This Seven-Step Guide For Dishing Out Feedback Is Totally Idiot-Proof
By Karin Hurt and David Dye
Keep this in your back pocket, first-time managers.
Giving critical feedback isn’t easy, especially if you’re new at it. But it doesn’t need to be half as hard as many managers think. The main thing is to keep it short and specific. Every good feedback conversation has to accomplish three goals:
- Draw attention to the issue
- Create a two-way dialogue about it
- Inspire and confirm the commitment to new behavior
How do you do all that as efficiently as possible, without leading to hurt feelings? These seven steps can help you map out a script, no matter how sticky the situation or unfamiliar the experience.
Start things off respectfully. The usual feedback advice is for the person giving the feedback to ask for permission first–and that’s often a good idea. For example: “Can we talk about what happened this morning?” Feedback is best received when you’ve been welcomed to provide it.
Sometimes, though, this approach is less than ideal. You may need to be more direct. But even if you skip asking permission, you can establish respect. You might say, “I need to talk with you today. Is this a convenient time, or would you prefer this afternoon?”
Whichever approach you take, just make sure to have the chat as close to the moment of concern as possible. Don’t wait three days to address something that happened this morning. Take care of it at the first opportunity.
Share your concern or observation. When you do, get straight to the point, but use an expression that makes it clear these are your observations.
“I’ve noticed there are paint drips on the floor when you leave the job site.”
“I’ve heard some of your support calls, and I’ve noticed you don’t connect as well as you could with customers.”
“I noticed that you arrived pretty late this morning.”
Never make a generic observation and leave it at that. Provide specific, supporting evidence you can see.
“In the last two homes you painted, there were splatters on the hardwood in the dining room and on the rug in the baby’s room.”
“When the customer told you he was calling to disconnect his line because his spouse had died, you didn’t express any empathy. You just said you’d be happy to disconnect the line.”
“Our meeting was scheduled for 9:00, and you arrived a little past 9:30.”
After you present the situation, your team member needs a chance to talk. Ask a question in a neutral, curious tone to allow her to share any relevant information. Generally, “What happened?” is all it takes to get the other person’s view of the situation.
“What happened in those rooms?”
“What happened on that call?”
“What happened that put you behind schedule?”
There might very well be an understandable reason for the poor performance you’ve noticed. Maybe the person showed up late because of a car accident. (If so, make sure she’s okay and don’t carry the feedback conversation any further.)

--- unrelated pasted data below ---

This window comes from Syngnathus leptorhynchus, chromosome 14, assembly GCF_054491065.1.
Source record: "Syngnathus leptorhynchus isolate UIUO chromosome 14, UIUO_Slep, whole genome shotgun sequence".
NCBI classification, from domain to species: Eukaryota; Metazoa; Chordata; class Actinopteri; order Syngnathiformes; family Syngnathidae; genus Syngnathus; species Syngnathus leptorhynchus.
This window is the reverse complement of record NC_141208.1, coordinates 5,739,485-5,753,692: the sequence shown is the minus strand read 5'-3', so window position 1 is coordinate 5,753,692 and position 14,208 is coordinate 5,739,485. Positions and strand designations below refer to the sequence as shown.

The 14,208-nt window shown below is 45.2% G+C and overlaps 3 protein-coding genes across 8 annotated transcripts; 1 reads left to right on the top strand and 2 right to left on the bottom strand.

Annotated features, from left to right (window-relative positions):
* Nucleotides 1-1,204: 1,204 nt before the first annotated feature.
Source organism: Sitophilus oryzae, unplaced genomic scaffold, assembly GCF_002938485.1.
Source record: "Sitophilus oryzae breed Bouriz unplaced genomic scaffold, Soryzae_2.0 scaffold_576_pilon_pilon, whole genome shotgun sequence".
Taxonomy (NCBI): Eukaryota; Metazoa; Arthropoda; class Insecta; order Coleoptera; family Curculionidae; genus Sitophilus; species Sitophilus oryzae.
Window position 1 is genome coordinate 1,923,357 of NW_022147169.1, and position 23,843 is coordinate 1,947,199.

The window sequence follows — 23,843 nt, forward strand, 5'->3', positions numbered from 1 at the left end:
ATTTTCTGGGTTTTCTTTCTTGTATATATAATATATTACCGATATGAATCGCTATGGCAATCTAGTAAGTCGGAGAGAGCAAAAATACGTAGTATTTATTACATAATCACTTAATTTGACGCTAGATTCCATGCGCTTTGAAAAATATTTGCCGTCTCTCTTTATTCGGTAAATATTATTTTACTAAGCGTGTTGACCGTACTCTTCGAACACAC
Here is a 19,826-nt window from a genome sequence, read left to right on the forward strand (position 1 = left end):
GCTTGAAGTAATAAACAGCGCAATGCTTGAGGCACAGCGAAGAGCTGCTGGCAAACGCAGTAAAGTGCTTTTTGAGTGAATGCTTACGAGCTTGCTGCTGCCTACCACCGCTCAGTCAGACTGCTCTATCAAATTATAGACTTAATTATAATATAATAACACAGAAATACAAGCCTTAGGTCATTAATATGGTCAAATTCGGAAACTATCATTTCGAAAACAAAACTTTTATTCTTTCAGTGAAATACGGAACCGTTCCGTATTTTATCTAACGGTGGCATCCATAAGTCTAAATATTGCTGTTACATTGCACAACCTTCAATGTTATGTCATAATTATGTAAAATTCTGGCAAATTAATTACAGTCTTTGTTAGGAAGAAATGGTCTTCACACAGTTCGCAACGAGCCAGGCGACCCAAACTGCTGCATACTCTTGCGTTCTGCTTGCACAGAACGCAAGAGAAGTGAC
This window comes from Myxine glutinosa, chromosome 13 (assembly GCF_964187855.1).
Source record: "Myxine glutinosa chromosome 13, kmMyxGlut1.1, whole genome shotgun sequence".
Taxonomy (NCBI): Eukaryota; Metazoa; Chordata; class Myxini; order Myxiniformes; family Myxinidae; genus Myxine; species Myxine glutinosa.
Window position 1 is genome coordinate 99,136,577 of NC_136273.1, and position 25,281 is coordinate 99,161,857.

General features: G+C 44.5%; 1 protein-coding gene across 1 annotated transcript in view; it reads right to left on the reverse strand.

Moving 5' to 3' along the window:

Once he’s had a chance to share his thoughts, invite him to solve the problem. Start by reviewing your expectations, then ask for his thoughts on how to meet them. If he can’t come up with an effective solution, you can provide specific suggestions on how the employee could improve–but by that point, you’ve already made it clear you’re working together on the issue and making recommendations, not just dictating orders.
“Please put down a drop cloth every time you paint. You should also use masking tape to protect the molding from drips.”
“I suggest you take another moment or two just to listen to what the customer is really saying. Ask yourself what emotion they’ve shared, pause, and express your empathy before you jump into action.”
“You might want to give yourself 30 minutes for a client call before your next appointment.”
Sometimes you might discover that the employee simply needs more training.
You’re not done yet. Ask one or two open-ended questions to check for understanding, and a third yes-or-no question to secure their commitment.
1. “How would your results change if you did that every time?”
2. “What concerns do you have about this approach?”
3. “Can you stick with this from here on out?”
Then end with a fourth question, asking your team member to summarize what you’ve just agreed to:
4. “Could you please recap for me what you’ll do next time?”
In order to make the new behavior stick, you need to explain why it’s important and express confidence that your employee can do it.
“Keeping homes clean throughout the painting process is part of the service we deliver. That’s why you’ve got to do a quality job.”
“I’ll check back with you on your next three calls to listen for those empathy statements. We can work on that together if we need to.”
“I’ll see you at 9:00 a.m. for next week’s meeting. You’re an important member of the team, and we don’t make the best decisions without you.”
You might conclude with:
“I’m confident you can do this really well.”
“I appreciate you taking the time to make this happen.”
“Thanks for your commitment on this one.”
One of the main reasons other types of feedback chats don’t lead to changed behaviors is because the conversation goes on too long or the employee forgets what they need to do. This formula can help keep things short, specific, and concise–so you’ll see results every time.
This article is adapted from Winning Well: A Manager’s Guide to Getting Results Without Losing Your Soul by Karin Hurt and David Dye. It is reprinted with permission.